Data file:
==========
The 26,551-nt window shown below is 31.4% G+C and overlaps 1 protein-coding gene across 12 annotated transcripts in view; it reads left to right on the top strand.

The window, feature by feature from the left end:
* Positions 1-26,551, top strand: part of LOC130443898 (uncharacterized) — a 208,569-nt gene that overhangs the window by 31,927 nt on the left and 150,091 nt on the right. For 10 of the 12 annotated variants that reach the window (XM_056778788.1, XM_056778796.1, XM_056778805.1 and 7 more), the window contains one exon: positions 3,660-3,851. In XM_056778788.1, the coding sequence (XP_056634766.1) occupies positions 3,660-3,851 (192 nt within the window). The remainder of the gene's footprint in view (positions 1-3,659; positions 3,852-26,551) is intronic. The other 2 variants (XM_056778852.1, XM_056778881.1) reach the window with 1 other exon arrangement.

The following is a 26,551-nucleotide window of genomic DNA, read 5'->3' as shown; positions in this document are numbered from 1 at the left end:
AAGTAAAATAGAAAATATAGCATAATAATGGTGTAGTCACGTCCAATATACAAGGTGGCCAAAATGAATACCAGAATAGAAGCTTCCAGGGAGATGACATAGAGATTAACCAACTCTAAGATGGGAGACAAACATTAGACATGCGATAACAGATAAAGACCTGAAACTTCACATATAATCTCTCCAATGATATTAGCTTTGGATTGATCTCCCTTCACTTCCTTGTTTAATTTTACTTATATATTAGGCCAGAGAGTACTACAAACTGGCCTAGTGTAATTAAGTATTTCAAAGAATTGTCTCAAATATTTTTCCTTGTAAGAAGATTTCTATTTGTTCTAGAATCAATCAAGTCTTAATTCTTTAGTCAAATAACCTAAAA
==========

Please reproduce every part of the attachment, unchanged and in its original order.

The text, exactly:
The 26,551-nt window shown below is 31.4% G+C and overlaps 1 protein-coding gene across 12 annotated transcripts in view; it reads left to right on the top strand.

The window, feature by feature from the left end:
* Positions 1-26,551, top strand: part of LOC130443898 (uncharacterized) — a 208,569-nt gene that overhangs the window by 31,927 nt on the left and 150,091 nt on the right. For 10 of the 12 annotated variants that reach the window (XM_056778788.1, XM_056778796.1, XM_056778805.1 and 7 more), the window contains one exon: positions 3,660-3,851. In XM_056778788.1, the coding sequence (XP_056634766.1) occupies positions 3,660-3,851 (192 nt within the window). The remainder of the gene's footprint in view (positions 1-3,659; positions 3,852-26,551) is intronic. The other 2 variants (XM_056778852.1, XM_056778881.1) reach the window with 1 other exon arrangement.

The following is a 26,551-nucleotide window of genomic DNA, read 5'->3' as shown; positions in this document are numbered from 1 at the left end:
AAGTAAAATAGAAAATATAGCATAATAATGGTGTAGTCACGTCCAATATACAAGGTGGCCAAAATGAATACCAGAATAGAAGCTTCCAGGGAGATGACATAGAGATTAACCAACTCTAAGATGGGAGACAAACATTAGACATGCGATAACAGATAAAGACCTGAAACTTCACATATAATCTCTCCAATGATATTAGCTTTGGATTGATCTCCCTTCACTTCCTTGTTTAATTTTACTTATATATTAGGCCAGAGAGTACTACAAACTGGCCTAGTGTAATTAAGTATTTCAAAGAATTGTCTCAAATATTTTTCCTTGTAAGAAGATTTCTATTTGTTCTAGAATCAATCAAGTCTTAATTCTTTAGTCAAATAACCTAAAA